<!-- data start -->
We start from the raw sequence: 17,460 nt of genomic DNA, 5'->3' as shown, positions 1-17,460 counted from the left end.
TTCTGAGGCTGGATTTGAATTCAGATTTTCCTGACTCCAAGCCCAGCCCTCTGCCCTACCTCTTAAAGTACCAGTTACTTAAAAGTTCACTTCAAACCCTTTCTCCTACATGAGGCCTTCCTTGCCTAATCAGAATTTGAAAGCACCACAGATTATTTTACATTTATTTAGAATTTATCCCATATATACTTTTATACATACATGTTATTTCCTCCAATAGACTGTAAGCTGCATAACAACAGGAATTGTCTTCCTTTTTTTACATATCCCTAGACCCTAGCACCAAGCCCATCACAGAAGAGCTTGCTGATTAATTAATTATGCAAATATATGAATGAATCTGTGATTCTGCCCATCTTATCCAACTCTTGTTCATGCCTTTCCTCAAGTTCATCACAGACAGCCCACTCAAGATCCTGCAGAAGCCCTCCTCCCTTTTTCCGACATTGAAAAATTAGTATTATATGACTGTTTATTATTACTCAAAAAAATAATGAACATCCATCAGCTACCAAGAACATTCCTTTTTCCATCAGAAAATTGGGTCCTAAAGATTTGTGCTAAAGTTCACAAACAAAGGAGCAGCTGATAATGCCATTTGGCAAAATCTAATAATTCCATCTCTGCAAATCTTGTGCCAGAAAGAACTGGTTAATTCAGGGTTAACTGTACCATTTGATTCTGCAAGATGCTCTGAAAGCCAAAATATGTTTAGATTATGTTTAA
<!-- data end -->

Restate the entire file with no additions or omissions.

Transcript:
We start from the raw sequence: 17,460 nt of genomic DNA, 5'->3' as shown, positions 1-17,460 counted from the left end.
TTCTGAGGCTGGATTTGAATTCAGATTTTCCTGACTCCAAGCCCAGCCCTCTGCCCTACCTCTTAAAGTACCAGTTACTTAAAAGTTCACTTCAAACCCTTTCTCCTACATGAGGCCTTCCTTGCCTAATCAGAATTTGAAAGCACCACAGATTATTTTACATTTATTTAGAATTTATCCCATATATACTTTTATACATACATGTTATTTCCTCCAATAGACTGTAAGCTGCATAACAACAGGAATTGTCTTCCTTTTTTTACATATCCCTAGACCCTAGCACCAAGCCCATCACAGAAGAGCTTGCTGATTAATTAATTATGCAAATATATGAATGAATCTGTGATTCTGCCCATCTTATCCAACTCTTGTTCATGCCTTTCCTCAAGTTCATCACAGACAGCCCACTCAAGATCCTGCAGAAGCCCTCCTCCCTTTTTCCGACATTGAAAAATTAGTATTATATGACTGTTTATTATTACTCAAAAAAATAATGAACATCCATCAGCTACCAAGAACATTCCTTTTTCCATCAGAAAATTGGGTCCTAAAGATTTGTGCTAAAGTTCACAAACAAAGGAGCAGCTGATAATGCCATTTGGCAAAATCTAATAATTCCATCTCTGCAAATCTTGTGCCAGAAAGAACTGGTTAATTCAGGGTTAACTGTACCATTTGATTCTGCAAGATGCTCTGAAAGCCAAAATATGTTTAGATTATGTTTAA